Stocks break 7-day rally

Stocks closed slightly lower on Wall Street Thursday, breaking its longest rally since July. Developments in Syria continue to impact stocks. 

Brendan McDermid/Reuters
Traders work on the floor of the New York Stock Exchange, Thursday. Stocks edged lower on Thursday after a seven-session winning streak on the S&P 500 and a jobless claims report which provided few clues into the Federal Reserve's upcoming decisions about stimulus policy.

The stock market closed slightly lower Thursday as the longest rally since July petered out.

The Dow Jones industrial average edged down 25.96 points, or 0.2 percent, to close at 15,300.64. The Dow had gained 404 points over the previous three days and is still up 3.3 percent this month.

The last three days of gains have helped the Dow recover the bulk of its losses in August, the worst month for the blue-chip index since May 2012.

The Standard & Poor's 500 index fell 5.71 points, or 0.3 percent, to 1,683.42 after rising the previous seven days. That was the longest winning streak since a string of eight gains between July 3 and July 15.

The Nasdaq composite fell 9.04 points, or 0.2 percent, to 3,715.97. That followed a sharp decline Wednesday caused by a sell-off in Apple's stock.

The Dow did better than other indices because of Walt Disney, which jumped after the company said it plans to buy back up to $8 billion of its own stock starting next year. Disney rose $1.55, or 2 percent, to $65.49.

Traders continue to watch developments in Syria, where Syrian President Bashar Assad said Thursday his government has agreed to surrender its chemical weapons in response to a Russian proposal, not because of the threat of an attack from the U.S.

"Syria is still there as a concern, but it's starting to de-escalate," said Richard Sichel, chief investment officer at Philadelphia Trust Co., which manages $1.9 billion in assets.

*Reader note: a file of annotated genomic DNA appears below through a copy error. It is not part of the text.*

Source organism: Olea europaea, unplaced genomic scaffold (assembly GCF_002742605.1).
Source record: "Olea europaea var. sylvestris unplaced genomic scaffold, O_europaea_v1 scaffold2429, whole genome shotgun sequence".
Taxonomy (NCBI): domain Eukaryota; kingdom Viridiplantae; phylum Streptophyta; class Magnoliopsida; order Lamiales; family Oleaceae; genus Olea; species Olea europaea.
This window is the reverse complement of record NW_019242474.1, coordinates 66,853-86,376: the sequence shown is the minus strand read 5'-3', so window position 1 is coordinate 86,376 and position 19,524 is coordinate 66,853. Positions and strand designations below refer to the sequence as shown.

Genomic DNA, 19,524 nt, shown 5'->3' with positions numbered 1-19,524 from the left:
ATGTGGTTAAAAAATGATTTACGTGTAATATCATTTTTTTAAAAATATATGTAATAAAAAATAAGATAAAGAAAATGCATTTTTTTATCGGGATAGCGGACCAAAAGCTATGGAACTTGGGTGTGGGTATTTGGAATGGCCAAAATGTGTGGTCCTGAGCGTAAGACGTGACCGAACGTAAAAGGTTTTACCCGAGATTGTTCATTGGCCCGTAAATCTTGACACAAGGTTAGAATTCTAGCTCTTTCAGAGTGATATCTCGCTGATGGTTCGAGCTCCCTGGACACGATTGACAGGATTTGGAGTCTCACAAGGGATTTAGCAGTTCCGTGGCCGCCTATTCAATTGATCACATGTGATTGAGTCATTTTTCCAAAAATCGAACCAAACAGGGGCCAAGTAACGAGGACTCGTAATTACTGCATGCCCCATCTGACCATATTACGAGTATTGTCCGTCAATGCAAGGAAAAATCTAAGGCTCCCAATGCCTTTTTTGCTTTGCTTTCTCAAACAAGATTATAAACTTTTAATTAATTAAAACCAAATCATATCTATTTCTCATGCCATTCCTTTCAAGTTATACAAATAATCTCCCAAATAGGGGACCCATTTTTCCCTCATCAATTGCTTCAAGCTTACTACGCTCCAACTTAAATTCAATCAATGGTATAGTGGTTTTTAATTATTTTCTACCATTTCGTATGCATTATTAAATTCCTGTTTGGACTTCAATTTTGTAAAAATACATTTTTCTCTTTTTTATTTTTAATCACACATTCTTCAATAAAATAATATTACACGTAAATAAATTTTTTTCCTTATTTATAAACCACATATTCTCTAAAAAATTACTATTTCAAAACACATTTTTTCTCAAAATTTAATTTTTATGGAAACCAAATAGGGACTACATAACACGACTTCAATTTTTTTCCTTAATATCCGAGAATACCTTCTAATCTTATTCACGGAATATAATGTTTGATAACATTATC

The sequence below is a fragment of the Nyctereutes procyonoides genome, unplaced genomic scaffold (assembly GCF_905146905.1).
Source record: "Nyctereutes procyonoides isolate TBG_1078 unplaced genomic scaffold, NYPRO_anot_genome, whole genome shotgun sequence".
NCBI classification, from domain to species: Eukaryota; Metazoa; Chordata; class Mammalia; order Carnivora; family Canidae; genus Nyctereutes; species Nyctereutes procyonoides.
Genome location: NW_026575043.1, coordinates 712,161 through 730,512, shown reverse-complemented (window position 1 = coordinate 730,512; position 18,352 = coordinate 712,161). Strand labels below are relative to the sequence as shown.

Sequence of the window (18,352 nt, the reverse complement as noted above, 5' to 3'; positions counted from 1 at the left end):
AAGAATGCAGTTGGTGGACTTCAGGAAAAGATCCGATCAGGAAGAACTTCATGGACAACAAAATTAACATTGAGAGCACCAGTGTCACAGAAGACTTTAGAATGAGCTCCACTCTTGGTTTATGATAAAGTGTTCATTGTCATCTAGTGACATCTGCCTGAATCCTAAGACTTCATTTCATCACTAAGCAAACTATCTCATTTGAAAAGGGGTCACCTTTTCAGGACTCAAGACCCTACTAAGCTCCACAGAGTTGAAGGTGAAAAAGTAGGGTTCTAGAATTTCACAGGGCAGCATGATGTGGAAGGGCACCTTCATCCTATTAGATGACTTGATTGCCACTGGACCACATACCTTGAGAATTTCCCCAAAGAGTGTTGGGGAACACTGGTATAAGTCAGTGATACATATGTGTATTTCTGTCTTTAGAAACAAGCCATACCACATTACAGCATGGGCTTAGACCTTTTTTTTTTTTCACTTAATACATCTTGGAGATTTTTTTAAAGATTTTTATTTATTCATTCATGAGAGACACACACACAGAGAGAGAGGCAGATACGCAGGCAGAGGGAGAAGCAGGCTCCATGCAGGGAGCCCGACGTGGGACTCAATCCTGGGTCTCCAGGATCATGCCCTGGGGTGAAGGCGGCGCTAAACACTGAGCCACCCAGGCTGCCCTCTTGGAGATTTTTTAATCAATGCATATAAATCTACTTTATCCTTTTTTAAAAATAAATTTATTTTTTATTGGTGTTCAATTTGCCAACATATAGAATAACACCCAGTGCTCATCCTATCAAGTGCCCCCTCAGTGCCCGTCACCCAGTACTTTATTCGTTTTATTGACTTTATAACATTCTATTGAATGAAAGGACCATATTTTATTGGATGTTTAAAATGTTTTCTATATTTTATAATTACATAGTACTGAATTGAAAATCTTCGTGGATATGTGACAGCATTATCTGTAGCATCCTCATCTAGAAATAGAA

U.S. Secretary of State John Kerry and his Russian counterpart, Sergey Lavrov, are set to sit down together to discuss details of the plan in Geneva later Thursday. While Syria's economy is too small to have an impact on the global economy, the country is strategically important for oil markets since a conflict there could escalate and jeopardize the flow of crude from the Middle East.

In corporate news, shares of Lululemon Athletica dropped after the high-end yoga apparel maker cut its forecast for sales and profit this year, due partly to a product recall. Lululemon lost $3.73, or 5 percent, to $65.29.

Men's Wearhouse struggled after the company also cut its full-year profit forecast. The stock fell $4.69, or 12 percent, to $34.08.

Pandora Media climbed $2.59, or 12 percent, to $23.97. The online music streaming company said late Wednesday it was appointing former Microsoft executive Brian McAndrews as its new chief executive officer.

In other trading, the price of crude oil rose $1.04 to $108.60 a barrel. Gold fell $32.20 to $1,330.60 an ounce. The yield on the 10-year Treasury note was 2.91 percent, unchanged from late Wednesday.

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